Tampons can be intimidating, and it has been for decades. The thing is, once you get the hang of them and learn the facts about them, tampons are a comfortable and convenient way to survive that time of month. Here's your crash course in Tampons 101:
What Exactly Is a Tampon?
Contrary to pop culture, the tampon isn't reserved solely for stopping a struggling boxer's nosebleed. Its original purpose is absorbing period blood. A tampon consists of a small cardboard or plastic applicator that's filled with absorbent cotton — picture a tube within a tube. The applicator is used to slide the cotton into the body, where it soaks up all evidence of your monthly visitor. When a tampon is inserted properly, you won't even feel that it's there!
Steps To Insert Your Tampon
First: Try to relax. It's completely normal to be nervous before inserting a tampon for the first time, but calm muscles are the key to a smooth experience.
- Find a comfortable position with spread knees. You might take a seat on the toilet or even prop a leg up on the edge of the bathtub. You do you.
- Hold the tampon with your thumb and middle finger on the middle of the tampon, on the textured grip. Put your index finger on the string end.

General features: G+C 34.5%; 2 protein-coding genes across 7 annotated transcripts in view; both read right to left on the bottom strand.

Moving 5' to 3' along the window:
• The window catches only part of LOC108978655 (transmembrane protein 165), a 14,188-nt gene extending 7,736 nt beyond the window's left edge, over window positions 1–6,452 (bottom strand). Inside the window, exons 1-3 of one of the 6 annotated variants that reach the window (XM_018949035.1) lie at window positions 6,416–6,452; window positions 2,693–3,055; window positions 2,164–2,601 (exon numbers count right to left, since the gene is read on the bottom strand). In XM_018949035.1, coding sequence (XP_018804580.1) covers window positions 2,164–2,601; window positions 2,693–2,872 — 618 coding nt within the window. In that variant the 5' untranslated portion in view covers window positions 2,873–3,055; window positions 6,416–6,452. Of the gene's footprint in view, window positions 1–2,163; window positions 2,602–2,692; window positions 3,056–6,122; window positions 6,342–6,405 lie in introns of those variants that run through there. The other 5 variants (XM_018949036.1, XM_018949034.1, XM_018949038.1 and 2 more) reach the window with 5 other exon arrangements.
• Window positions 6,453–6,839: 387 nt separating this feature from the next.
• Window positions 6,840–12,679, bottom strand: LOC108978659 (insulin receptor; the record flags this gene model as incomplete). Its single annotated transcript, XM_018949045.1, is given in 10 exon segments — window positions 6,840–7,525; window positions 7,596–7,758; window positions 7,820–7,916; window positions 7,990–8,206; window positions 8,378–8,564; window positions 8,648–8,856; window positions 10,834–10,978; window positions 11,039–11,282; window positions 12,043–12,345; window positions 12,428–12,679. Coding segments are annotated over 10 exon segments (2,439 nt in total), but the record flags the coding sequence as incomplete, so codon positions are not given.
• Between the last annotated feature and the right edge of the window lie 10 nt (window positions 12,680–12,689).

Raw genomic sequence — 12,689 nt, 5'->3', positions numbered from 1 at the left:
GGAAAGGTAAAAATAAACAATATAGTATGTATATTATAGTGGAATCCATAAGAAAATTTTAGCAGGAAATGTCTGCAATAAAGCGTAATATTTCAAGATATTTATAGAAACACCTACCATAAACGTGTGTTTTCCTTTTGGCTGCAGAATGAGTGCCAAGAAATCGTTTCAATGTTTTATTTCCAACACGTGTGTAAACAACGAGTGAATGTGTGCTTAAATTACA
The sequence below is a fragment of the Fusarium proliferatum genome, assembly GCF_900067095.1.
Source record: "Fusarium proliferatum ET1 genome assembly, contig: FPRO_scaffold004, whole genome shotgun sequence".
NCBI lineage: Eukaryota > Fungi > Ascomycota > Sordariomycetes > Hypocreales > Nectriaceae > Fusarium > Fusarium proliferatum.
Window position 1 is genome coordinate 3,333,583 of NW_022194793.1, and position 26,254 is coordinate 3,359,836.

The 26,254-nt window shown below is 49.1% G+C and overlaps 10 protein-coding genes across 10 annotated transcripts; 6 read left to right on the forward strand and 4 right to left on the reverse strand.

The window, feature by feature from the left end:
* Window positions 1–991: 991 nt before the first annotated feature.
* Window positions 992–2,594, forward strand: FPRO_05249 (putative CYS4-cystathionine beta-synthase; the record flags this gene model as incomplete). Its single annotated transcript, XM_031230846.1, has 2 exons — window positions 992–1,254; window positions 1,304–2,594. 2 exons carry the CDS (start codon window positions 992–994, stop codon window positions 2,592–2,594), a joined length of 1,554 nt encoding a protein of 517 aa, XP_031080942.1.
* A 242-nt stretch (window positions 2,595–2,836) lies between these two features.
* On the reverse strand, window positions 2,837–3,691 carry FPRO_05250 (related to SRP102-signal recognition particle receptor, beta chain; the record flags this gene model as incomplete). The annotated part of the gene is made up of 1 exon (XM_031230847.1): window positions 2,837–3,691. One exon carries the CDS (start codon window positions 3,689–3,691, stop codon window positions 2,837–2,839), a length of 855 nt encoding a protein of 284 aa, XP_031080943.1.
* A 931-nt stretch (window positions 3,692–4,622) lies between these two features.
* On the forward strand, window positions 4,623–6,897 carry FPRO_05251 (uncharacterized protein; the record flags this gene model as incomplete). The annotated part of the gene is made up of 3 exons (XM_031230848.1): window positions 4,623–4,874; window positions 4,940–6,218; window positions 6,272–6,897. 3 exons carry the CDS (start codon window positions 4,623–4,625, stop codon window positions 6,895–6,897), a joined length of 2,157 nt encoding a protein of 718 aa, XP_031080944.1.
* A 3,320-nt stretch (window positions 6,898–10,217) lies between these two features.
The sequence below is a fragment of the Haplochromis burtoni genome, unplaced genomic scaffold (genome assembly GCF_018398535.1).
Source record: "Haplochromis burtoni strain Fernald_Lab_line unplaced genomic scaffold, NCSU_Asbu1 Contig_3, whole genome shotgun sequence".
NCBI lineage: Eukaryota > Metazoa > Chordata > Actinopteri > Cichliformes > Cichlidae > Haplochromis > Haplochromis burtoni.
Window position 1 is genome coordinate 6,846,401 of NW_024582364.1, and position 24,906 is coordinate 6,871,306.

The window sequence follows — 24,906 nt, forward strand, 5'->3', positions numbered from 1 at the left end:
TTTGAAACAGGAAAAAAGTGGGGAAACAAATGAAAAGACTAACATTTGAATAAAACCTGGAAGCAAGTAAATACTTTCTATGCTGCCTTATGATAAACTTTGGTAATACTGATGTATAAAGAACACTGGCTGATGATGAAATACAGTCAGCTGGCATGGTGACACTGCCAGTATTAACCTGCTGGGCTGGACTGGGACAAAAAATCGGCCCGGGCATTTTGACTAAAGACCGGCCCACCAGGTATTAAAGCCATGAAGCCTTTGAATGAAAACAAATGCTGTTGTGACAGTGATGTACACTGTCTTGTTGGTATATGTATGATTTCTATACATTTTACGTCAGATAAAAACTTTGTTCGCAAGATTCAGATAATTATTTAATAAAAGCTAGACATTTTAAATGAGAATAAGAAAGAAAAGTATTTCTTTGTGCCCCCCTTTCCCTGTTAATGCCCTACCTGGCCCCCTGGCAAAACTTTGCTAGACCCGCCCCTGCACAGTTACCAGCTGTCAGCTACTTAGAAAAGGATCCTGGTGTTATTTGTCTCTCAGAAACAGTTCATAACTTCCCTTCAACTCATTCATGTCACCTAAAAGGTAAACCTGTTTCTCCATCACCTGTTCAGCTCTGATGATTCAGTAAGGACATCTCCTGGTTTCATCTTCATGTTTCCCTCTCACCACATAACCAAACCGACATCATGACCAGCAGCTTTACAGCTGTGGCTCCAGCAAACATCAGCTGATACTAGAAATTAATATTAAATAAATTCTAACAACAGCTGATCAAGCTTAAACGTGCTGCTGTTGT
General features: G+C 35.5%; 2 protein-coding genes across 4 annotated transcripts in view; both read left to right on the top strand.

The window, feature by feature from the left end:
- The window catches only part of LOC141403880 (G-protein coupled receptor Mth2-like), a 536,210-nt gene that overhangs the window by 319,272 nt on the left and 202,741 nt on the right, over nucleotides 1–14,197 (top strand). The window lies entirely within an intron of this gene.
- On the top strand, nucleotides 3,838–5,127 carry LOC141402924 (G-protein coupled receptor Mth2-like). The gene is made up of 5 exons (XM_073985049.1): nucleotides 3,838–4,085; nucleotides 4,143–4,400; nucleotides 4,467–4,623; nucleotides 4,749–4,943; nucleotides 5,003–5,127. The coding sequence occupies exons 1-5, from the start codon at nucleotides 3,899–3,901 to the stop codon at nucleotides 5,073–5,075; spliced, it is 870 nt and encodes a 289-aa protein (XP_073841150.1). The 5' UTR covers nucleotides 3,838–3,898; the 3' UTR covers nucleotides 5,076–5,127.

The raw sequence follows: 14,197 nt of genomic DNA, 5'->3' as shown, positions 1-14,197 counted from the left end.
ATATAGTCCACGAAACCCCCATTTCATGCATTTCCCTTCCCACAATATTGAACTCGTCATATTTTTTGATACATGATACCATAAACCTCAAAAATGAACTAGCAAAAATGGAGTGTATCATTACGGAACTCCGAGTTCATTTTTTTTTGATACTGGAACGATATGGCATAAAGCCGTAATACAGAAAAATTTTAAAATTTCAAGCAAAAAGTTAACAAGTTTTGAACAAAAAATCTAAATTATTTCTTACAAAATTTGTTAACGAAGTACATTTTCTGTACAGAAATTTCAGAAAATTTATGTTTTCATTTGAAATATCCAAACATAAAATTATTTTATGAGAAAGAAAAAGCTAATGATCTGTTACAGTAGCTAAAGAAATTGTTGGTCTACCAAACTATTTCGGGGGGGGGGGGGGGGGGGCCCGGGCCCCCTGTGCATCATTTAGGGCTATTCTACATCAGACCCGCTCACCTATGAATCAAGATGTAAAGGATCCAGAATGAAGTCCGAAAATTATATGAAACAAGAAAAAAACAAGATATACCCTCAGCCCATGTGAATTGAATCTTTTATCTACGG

- Insert the entire applicator into your vagina, angling it upward. If you feel resistance, you probably need to adjust your angle. If you feel discomfort, you probably haven't inserted the applicator fully.
- Once the applicator is all the way in, use your index finger to slide the cotton inside up and into your body. Push until your index finger meets up with your thumb and middle finger.
- Remove the applicator using your thumb and middle finger. Leave the string hanging free.
- Chuck the applicator in the garbage, not the toilet.
Knowing When To Remove Your Tampon Is Crucial
While a tampon is a safe, efficient way to absorb your flow, it's very important that you don’t let it overstay its welcome. Generally speaking, a tampon should be changed every 4 to 6 hours, but every person’s flow is different, and you may need to experiment a bit to find out what time frame works for you.
No matter what, a tampon should never, ever be left in place for more than 8 hours. Doing so carries the risk of toxic shock syndrome, a potentially serious bacterial infection with an appropriately scary name. Planning to sleep in? Sweet! Get your pad on. Want to reduce your overall risk of TSS? Opt for all natural tampons.
How To Remove Your Tampon
Tug on the string with two fingers and gently slide the tampon out of your body. Don't flush it. Wrap it up and throw it in the garbage. Yup, it’s that easy!
Benefits of Tampons
While most organic period products offer excellent protection during your period, tampons do have three main advantages over pads:
- They're more comfortable. (Did we mention that you can't feel them?)
- They're more convenient for athletes and similarly active people with periods.
- You can wear them while swimming!
It's worth noting that many people with periods who wear tampons also use pads. For example, you might wear tampons by day but rock a pad overnight!
At the end of the day, listen to your body. Everyone’s cycle is different. Choose tampons for a safe, effective way to take care of you and your flow each month.